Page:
North Korean ‘Ghost Ships’ Are Washing Up In Japan Almost Every Day, And No One Really Knows Why

Tattered wooden ships and dead bodies are washing up on Japanese shores on an almost daily basis, but it’s not clear why.

Three boats, one of which was accompanied by two skeletons, were found on Japan’s west coast Thursday. The day before, two dead bodies were discovered near a just offshore. Japanese authorities discovered another skeletonized body Tuesday, and another four bodies washed up Monday.

All of the dead are believed to be North Korean citizens who perished at sea.

Two of the bodies wore pins celebrating Kim Il Sung, the respected founder of North Korea, and one of the boats featured Korean writing that ironically read: “September is boat accident prevention month,” the Washington Post introduced.

In November, over two dozen wooden ships believed to be of North Korean origin appeared on the Japanese coast, and more than 70 suspected North Korean vessels have shown up since the start of this year, with many accompanied by the deceased. The lives of eight men ended aboard a ship that washed ashore in Japan late last month, the New York Times reported.

The barely-seaworthy vessels that wash up on Japanese beaches are called “ghost ships,” but the ships aren’t always carrying dead bodies or showing up empty. Every now and again, living North Korean crews also show up. A crew of eight North Koreans was picked up by authorities last month and is expected to be returned home soon.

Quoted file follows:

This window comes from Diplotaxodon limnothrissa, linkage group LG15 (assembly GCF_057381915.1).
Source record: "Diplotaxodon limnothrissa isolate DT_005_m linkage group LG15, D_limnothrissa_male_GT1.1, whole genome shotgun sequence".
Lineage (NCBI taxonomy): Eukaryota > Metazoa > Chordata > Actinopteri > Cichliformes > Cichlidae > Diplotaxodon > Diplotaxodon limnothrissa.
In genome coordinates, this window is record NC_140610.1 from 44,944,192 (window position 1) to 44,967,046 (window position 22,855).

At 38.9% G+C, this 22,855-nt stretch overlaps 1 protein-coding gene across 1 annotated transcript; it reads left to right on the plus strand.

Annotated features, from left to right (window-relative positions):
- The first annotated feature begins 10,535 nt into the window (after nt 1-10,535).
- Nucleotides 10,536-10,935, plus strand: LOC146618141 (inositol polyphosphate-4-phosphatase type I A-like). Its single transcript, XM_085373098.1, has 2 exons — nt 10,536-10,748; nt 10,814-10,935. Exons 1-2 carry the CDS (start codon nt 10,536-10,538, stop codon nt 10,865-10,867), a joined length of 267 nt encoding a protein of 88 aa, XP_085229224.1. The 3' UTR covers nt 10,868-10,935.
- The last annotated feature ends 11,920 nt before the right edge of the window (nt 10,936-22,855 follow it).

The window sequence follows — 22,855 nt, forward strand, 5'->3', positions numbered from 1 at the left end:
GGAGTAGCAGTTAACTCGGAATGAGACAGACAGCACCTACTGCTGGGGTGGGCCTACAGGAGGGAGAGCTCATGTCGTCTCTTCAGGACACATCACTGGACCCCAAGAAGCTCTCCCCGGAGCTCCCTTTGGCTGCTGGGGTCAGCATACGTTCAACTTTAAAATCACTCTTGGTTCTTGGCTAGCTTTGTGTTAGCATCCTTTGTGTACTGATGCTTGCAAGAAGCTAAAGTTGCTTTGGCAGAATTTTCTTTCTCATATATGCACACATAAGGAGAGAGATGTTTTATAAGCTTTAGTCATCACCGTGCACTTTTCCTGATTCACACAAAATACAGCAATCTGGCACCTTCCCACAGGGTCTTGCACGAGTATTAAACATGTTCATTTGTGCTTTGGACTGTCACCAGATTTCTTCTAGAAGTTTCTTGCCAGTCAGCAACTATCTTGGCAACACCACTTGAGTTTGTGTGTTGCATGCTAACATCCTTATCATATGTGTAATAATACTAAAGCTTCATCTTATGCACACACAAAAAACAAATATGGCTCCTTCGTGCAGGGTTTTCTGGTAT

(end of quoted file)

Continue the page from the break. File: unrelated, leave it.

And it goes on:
Many observers have speculated that freezing temperatures, inadequate supplies to prevent defection, rough seas, and longer deployments to increase catches are leading to tragic deaths at sea for North Korean fishermen, but some recent discoveries are worrying some of the locals.

A wooden ship that washed up in Hokkaido with a crew of ten read “Korean People’s Army, No. 854 military unit,” stirring fears that the North, a country which has repeatedly threatened to destroy Japan, may be up to no good. A total of 18 live North Korean fishermen have come ashore this year, raising concerns.

Some have even questioned whether or not the unexpected visitors are spies. Others are worried that the North Koreans are there to kidnap Japanese citizens, as they did for decades during the Cold War.

Experts, however, suggest that the North Koreans showing up on the Japanese coast are unlucky fishermen. All along the North Korean coast, there are reportedly fishing towns known as “widow villages” because the men often do not return. Nonetheless, the regular ghost ship appearances make the Japanese people nervous.

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